Related Rule
Practice Relating to Rule 82. Recording of the Placement of Landmines
Israel’s Manual on the Laws of War (1998) states:
It is incumbent on every army to keep a record of a minefield laid during combat. Any mine manufactured after the Convention came into force must contain a metal piece of at least 8 grams to enable its detection by a mine detector. 
Israel, Laws of War in the Battlefield, Manual, Military Advocate General Headquarters, Military School, 1998, p. 14.
Israel’s Manual on the Rules of Warfare (2006) states:
Every army has a duty to record the minefields for which it is responsible, even minefields laid during battle. Any mine produced after the Convention [on Certain Conventional Weapons] came into force is required to contain a piece of metal weighing at least eight grams that will aid a mine-detector to identify its presence. 
Israel, Rules of Warfare on the Battlefield, Military Advocate-General’s Corps Command, IDF School of Military Law, Second Edition, 2006, p. 15.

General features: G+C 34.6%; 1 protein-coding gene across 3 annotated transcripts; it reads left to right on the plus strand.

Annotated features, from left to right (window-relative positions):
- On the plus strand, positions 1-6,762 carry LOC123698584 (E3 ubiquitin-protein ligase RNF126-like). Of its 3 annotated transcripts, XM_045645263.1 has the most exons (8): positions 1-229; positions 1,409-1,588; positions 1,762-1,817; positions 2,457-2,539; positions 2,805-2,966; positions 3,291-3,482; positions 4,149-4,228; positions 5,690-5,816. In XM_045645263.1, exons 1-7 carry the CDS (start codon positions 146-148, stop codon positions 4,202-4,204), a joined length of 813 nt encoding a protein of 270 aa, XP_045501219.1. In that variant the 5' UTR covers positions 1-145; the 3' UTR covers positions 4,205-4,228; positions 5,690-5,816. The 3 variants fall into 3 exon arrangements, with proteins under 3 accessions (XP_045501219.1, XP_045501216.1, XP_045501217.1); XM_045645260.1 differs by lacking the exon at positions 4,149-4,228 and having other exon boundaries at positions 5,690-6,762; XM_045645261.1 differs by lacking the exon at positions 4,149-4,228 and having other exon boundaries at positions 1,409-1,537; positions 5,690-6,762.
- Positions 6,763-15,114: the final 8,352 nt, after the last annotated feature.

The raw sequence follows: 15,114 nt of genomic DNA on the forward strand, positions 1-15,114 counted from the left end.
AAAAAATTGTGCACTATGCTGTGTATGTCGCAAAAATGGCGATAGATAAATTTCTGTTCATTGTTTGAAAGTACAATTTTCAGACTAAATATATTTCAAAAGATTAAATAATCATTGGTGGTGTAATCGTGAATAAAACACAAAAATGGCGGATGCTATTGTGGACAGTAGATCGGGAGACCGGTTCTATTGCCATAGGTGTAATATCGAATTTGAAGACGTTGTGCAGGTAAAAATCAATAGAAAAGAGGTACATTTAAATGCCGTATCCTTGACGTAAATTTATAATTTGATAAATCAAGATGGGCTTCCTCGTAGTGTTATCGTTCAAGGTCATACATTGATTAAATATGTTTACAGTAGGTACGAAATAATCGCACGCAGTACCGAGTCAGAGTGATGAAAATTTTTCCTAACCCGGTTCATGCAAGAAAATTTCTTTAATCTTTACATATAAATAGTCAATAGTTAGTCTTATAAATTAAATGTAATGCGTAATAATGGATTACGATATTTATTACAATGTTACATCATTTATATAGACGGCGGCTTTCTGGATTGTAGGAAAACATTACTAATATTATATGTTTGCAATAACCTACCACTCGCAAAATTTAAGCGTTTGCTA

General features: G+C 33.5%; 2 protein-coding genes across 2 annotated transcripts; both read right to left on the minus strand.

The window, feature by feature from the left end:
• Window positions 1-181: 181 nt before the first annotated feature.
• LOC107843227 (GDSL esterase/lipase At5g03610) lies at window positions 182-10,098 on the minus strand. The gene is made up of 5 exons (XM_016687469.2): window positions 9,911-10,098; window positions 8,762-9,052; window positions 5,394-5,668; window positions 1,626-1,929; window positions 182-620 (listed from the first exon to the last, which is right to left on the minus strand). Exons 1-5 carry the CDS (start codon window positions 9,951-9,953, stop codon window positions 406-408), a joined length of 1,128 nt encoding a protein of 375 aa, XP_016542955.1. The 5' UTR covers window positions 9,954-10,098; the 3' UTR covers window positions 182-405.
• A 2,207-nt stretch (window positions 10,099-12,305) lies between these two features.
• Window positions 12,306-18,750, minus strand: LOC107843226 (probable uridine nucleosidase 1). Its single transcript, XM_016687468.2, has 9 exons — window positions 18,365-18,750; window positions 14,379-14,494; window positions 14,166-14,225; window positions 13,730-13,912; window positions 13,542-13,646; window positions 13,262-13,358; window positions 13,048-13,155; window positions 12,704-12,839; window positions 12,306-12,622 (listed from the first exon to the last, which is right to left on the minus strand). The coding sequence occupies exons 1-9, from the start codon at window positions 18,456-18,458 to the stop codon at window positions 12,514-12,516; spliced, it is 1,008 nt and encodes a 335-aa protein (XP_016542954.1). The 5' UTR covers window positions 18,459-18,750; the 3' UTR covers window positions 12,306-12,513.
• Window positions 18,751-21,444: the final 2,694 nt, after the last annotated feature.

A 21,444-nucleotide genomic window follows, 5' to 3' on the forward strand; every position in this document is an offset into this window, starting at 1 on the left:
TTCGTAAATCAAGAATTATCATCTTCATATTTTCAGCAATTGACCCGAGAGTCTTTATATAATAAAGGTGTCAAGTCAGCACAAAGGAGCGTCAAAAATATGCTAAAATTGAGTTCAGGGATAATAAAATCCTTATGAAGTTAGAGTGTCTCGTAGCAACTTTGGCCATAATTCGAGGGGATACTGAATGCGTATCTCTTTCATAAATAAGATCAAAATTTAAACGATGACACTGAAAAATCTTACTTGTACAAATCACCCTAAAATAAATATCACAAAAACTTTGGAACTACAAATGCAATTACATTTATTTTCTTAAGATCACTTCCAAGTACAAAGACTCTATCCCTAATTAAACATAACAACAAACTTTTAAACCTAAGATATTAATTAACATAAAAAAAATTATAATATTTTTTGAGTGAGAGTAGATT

The Manual on the Rules of Warfare (2006) is a second edition of the Manual on the Laws of War (1998).
Upon accession to the 1980 Convention on Certain Conventional Weapons, Israel stated:
With respect to Protocol II [to the 1980 Convention on Certain Conventional Weapons], it is the understanding of the Government of Israel that:
(i) Any obligation to record the location of remotely delivered mines pursuant to sub-paragraph 1(a) of article 5 refers to the location of mine fields and not to the location of individual remotely delivered mines;
(ii) the term pre-planned, as used in sub-paragraph 1(a) of article 7, means that the position of the minefield in question should have been determined in advance so that an accurate record of the location of the minefield, when laid, can be made. 
Israel, Declarations and statements of understanding made upon accession to the Convention on Certain Conventional Weapons, 22 March 1995, § c.